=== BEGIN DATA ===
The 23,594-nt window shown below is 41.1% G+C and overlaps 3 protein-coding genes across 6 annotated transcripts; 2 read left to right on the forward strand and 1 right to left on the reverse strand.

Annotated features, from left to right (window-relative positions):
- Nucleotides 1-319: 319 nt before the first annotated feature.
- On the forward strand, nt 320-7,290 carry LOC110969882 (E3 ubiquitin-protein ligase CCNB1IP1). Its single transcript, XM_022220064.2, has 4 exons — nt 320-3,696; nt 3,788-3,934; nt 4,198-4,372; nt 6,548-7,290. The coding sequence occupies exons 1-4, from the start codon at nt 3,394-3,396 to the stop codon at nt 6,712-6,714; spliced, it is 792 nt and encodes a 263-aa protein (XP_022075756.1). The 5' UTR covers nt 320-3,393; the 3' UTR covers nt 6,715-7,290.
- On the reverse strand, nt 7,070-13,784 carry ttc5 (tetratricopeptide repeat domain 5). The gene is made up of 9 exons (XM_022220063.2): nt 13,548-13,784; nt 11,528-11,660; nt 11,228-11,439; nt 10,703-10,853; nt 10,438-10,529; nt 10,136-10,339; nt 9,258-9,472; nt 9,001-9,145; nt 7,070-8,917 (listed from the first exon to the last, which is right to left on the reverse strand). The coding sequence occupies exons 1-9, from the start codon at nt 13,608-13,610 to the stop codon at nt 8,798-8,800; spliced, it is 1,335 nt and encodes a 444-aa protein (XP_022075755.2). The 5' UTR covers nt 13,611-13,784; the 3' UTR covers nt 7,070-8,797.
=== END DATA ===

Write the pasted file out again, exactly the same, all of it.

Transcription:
The 23,594-nt window shown below is 41.1% G+C and overlaps 3 protein-coding genes across 6 annotated transcripts; 2 read left to right on the forward strand and 1 right to left on the reverse strand.

Annotated features, from left to right (window-relative positions):
- Nucleotides 1-319: 319 nt before the first annotated feature.
- On the forward strand, nt 320-7,290 carry LOC110969882 (E3 ubiquitin-protein ligase CCNB1IP1). Its single transcript, XM_022220064.2, has 4 exons — nt 320-3,696; nt 3,788-3,934; nt 4,198-4,372; nt 6,548-7,290. The coding sequence occupies exons 1-4, from the start codon at nt 3,394-3,396 to the stop codon at nt 6,712-6,714; spliced, it is 792 nt and encodes a 263-aa protein (XP_022075756.1). The 5' UTR covers nt 320-3,393; the 3' UTR covers nt 6,715-7,290.
- On the reverse strand, nt 7,070-13,784 carry ttc5 (tetratricopeptide repeat domain 5). The gene is made up of 9 exons (XM_022220063.2): nt 13,548-13,784; nt 11,528-11,660; nt 11,228-11,439; nt 10,703-10,853; nt 10,438-10,529; nt 10,136-10,339; nt 9,258-9,472; nt 9,001-9,145; nt 7,070-8,917 (listed from the first exon to the last, which is right to left on the reverse strand). The coding sequence occupies exons 1-9, from the start codon at nt 13,608-13,610 to the stop codon at nt 8,798-8,800; spliced, it is 1,335 nt and encodes a 444-aa protein (XP_022075755.2). The 5' UTR covers nt 13,611-13,784; the 3' UTR covers nt 7,070-8,797.